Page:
On the Take

When the Forja auto plant in suburban Buenos Aires closed down after Argentina went bankrupt in December 2001, even the pigeons deserted the factory. "There were always so many pigeons in here," says a tearful laid-off worker named Freddy as he revisits the factory with his old colleagues two years after they lost their jobs. This incursion into the defunct factory is the first step in the workers' 'Take' – taking back the company – and the most poignant moment of "The Take," Avi Lewis and Naomi Klein's documentary about the National Movement of Recovered Companies (MNER) in Argentina. A year later, Freddy and his buddies at Forja would be back on the shop floor, forging parts again – their bosses nowhere to be seen.

Klein, the author of "No Logo," the bible of the Seattle-Genoa global justice movement, and Lewis, host of the TV show "Counterspin," made "The Take" in response to their opponents' persistent question: "We know what you're against, but what are you for?" When they heard about worker-run factories in Argentina filling the vacuum left by corrupt managers, the husband-wife team found something concrete that they were for: democracy in the work place.

Expropriated companies (the legal term for businesses that are stolen, or stolen back by the workers) nearly always become more productive than they were under the old managers. The Zanon ceramics factory in the southern city of Neuquen now produces more tiles and employs more people than it did under the old management structure. Brukman, a garment factory in downtown Buenos Aires, fought off eviction, paid overdue gas and electricity bills and resumed production even though they couldn't legally issue receipts for the suits they made. According to the solidarity group Workers Without Bosses – who are making an appeal on behalf of the Brukman seamstresses for machine parts and instruction manuals – there are now about 200 worker-run factories in Argentina, employing around 10,000 people.

"The movement isn't exploding, but it is undergoing stable growth," Lewis said in a Q&A after a screening of "The Take" in New York, where it had an initial run last week. "There were halcyon visions of a shadow economy developing. But it's not an alternative economy, and it's not necessarily how we should proceed in this country. It's not a one-size-fits-all solution."

So instead of propogating a factory-takeover system, the documentary focusses on small, usually emotive details of the workers' struggles. We see Forja workers doing target practice with slingshots and marbles in preparation for a forced eviction; the women of Brukman – with the whole community behind them – repelled by teargas and water cannons when they try to force their way back into the factory; and lots of moody shots of derelict buildings.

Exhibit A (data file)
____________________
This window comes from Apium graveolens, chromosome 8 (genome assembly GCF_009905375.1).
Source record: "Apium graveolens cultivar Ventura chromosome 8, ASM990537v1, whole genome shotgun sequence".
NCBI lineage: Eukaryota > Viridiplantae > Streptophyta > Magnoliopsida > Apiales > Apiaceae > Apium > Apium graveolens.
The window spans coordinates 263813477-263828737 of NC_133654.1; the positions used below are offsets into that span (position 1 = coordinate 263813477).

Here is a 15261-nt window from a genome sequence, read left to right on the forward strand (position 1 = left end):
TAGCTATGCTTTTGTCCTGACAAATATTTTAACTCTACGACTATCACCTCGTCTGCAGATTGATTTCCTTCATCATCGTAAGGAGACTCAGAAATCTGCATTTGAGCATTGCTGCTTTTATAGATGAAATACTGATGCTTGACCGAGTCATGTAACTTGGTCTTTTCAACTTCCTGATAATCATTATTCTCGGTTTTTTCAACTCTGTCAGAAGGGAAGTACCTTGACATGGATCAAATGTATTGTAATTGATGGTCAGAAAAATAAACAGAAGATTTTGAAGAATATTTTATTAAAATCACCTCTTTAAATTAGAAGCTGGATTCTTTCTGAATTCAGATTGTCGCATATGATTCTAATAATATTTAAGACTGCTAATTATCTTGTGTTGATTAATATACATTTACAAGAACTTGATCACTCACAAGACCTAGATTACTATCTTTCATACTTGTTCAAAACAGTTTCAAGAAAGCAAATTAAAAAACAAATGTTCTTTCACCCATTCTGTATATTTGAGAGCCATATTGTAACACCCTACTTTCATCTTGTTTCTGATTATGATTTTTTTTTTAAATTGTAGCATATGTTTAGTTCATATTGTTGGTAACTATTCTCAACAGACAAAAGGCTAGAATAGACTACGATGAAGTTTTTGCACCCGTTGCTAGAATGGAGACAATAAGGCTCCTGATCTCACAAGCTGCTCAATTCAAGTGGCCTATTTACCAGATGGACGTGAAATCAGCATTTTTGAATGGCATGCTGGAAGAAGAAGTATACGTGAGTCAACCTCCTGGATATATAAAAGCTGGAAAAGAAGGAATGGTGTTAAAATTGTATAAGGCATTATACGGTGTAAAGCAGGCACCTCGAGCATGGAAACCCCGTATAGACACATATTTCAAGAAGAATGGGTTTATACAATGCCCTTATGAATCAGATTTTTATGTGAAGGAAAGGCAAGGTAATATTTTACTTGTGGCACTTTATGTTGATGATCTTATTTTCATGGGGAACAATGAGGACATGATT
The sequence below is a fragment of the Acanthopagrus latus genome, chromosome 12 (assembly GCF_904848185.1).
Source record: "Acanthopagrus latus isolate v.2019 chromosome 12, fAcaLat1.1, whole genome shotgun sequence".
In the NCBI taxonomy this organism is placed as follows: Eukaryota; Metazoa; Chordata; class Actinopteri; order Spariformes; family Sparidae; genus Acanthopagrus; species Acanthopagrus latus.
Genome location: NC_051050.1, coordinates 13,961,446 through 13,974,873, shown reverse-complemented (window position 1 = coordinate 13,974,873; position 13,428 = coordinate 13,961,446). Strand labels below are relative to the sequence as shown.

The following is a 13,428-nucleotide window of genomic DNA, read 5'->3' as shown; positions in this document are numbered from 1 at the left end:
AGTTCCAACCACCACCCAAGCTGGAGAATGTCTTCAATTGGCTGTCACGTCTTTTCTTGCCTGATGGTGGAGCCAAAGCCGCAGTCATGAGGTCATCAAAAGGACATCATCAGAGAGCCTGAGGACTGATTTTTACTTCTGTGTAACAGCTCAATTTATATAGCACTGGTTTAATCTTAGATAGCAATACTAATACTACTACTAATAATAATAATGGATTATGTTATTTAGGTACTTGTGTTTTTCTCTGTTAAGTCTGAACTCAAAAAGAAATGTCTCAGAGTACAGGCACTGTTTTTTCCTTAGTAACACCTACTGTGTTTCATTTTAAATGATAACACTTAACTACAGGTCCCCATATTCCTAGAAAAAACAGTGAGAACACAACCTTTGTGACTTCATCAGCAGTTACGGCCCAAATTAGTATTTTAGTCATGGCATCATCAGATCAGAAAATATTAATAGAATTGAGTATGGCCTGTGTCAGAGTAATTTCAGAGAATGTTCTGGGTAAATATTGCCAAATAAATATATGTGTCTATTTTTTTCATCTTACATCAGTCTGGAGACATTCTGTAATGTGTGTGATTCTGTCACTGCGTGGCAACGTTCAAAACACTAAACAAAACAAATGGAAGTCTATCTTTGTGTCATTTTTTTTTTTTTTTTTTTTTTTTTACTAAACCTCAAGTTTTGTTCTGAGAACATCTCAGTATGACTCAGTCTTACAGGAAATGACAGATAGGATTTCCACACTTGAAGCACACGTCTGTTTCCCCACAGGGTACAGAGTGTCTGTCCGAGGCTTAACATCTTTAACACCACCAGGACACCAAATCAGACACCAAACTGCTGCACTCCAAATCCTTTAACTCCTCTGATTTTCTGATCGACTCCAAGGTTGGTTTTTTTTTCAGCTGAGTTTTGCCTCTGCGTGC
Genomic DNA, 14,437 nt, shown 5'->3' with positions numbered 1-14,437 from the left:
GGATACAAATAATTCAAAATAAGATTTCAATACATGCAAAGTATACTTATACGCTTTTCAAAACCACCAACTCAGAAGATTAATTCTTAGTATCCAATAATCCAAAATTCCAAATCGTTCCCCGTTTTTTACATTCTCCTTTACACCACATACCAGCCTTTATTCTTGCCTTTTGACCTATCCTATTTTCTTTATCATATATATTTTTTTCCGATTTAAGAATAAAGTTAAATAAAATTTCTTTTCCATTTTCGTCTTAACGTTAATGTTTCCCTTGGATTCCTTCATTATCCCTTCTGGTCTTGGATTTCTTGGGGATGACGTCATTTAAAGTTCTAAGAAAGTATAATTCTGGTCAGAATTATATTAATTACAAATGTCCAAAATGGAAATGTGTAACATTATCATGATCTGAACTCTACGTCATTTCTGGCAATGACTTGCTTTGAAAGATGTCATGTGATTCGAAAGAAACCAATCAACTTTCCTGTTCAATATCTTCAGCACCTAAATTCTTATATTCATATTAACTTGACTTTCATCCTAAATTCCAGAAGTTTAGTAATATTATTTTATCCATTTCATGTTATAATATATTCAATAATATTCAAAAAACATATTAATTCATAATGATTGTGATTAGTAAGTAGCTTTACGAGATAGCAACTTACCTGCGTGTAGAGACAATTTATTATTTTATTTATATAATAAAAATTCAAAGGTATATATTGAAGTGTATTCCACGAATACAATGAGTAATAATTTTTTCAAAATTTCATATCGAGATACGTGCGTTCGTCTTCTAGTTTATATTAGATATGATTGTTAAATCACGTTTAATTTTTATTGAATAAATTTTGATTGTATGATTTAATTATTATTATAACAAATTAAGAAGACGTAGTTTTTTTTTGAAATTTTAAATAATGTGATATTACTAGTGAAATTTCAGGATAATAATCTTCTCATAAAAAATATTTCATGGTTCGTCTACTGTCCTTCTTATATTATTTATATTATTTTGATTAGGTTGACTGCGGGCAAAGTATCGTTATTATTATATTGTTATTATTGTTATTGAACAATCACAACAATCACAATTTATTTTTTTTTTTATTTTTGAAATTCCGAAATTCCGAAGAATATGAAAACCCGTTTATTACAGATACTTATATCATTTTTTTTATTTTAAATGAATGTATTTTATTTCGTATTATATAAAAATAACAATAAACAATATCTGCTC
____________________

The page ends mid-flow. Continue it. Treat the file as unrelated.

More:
Because Klein and Lewis focused on the human-interest approach, a lot of details are fustratingly absent: Did the workers have to raise capital to restart their machines? How exactly do worker-run companies gather the expertise to start trading? Was there any hint of Animal Farm-type power-grabs in the nascent worker collectives? Perhaps the biggest unanswered question though is exactly how the Forja workers, and others, secured legal expropriation of their factories – the most important part of a take. The movie doesn't show how the workers afforded lawyers, and under what precedent – if any – they made their case for expropriation. But we do see the Forja workers weeping when the decision finally goes their way on appeal.

This focus is deliberate, Klein told me in an interview. "We didn't want to make a lecture. A film should grab people emotionally and from there get them to read a dissertation on bankruptcy law," Klein said. "We aren't constitutionally capable of writing a manifesto. Even if I could write one, I really don't think I'd want to. I'm not hungering for ideology."

A polemic may not have been appropriate since workers at Forja, Zanon and Brukman reclaimed their factories more through pragmatism than ideology: without social security and jobs in Argentina, what else was there to do? When Freddy attends an MNER meeting for the first time, there is a vague sense of something potentially radical going on in Argentina. But he doesn't make a speech about workers of the world uniting; he tells everyone how hard it has been supporting his family since he was laid off (again, weeping).